It’s easy to say “We have to trust the commission” and lay out a plan to seamlessly pay for testing for each fight while ensuring state commissions have to act on pre-fight positive tests than actually doing it.

It’s easier to suspend Nick Diaz one year for using marijuana close to a fight than to order a study of the effects of marijuana on a fighter in competition. The drug is legal for recreational use in two states and is becoming a growing part of accepted culture. It’s less dangerous than alcohol or tobacco (and certainly less performance enhancing than synthetic testosterone, Nevada). Fact.

It’s easier to punish a PED user than it is to get info about their potential addiction to the drug, where they got it, how prevalent the problem is in their home gym, etc. Right now, we’re punishing users and looking no further into the problem. And then we wonder why in 2012, combat sports saw nearly a person a month test positive for a banned substance and two multi-million dollar network fights dissipate because two fighters who asked for testing had banned substances in them.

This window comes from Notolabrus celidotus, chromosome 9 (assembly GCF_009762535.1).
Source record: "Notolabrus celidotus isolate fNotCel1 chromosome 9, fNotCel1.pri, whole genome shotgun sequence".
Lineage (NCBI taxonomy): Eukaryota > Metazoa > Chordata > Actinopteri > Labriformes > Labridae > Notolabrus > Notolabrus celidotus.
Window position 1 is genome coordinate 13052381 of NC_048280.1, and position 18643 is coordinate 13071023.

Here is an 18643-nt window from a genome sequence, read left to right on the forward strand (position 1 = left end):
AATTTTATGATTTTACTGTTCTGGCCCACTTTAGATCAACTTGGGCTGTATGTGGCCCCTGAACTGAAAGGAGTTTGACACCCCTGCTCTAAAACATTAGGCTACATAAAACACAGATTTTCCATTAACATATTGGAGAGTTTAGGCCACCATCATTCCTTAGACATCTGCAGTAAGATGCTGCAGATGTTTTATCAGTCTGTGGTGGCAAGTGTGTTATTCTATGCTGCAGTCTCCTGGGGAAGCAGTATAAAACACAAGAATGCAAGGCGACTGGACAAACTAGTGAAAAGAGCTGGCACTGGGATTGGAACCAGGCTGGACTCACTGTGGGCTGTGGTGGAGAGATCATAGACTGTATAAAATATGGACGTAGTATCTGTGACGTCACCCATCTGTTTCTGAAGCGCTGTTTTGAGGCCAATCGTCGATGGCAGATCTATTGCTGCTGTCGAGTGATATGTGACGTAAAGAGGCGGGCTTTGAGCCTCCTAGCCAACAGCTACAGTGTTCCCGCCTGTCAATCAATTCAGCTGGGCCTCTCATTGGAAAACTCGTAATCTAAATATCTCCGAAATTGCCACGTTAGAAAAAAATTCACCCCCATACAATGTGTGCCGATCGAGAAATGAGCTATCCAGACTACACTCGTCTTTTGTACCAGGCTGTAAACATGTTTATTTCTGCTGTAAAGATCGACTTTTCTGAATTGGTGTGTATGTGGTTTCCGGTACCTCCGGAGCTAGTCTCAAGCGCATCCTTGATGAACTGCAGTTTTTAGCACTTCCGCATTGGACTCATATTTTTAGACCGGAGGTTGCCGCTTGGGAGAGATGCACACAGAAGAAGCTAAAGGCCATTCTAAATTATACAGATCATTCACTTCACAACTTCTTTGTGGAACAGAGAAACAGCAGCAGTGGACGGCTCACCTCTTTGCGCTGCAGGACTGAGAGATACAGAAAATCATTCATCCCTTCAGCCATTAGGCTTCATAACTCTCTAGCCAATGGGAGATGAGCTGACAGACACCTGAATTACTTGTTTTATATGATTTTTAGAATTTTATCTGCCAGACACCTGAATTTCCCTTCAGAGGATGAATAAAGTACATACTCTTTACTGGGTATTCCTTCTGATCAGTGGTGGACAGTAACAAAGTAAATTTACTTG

For years, we’ve treated boxing’s drug problem like that favorite drunk uncle who every once in a while gets a little crazy at the bar and punches someone. No one truly holds it against him. We calm him down, admonish him and then send him on his way to think about for a period of time much shorter than what is truly needed to solve anything at all.

So where do we go from here?

In a perfect world, we’d get the state commissioners into one room with the Boxing Promoters Association of America and the president of VADA, Dr. Margaret Goodman. The conversation should be simple. How much does it cost to get every professional fighter into a testing program that is year round? With that kind of money, intelligence and clout in one room, the answers should flow freely and easily.

I know what you are thinking. Why not the United States Anti-Doping Agency? After all, the started off first with Floyd.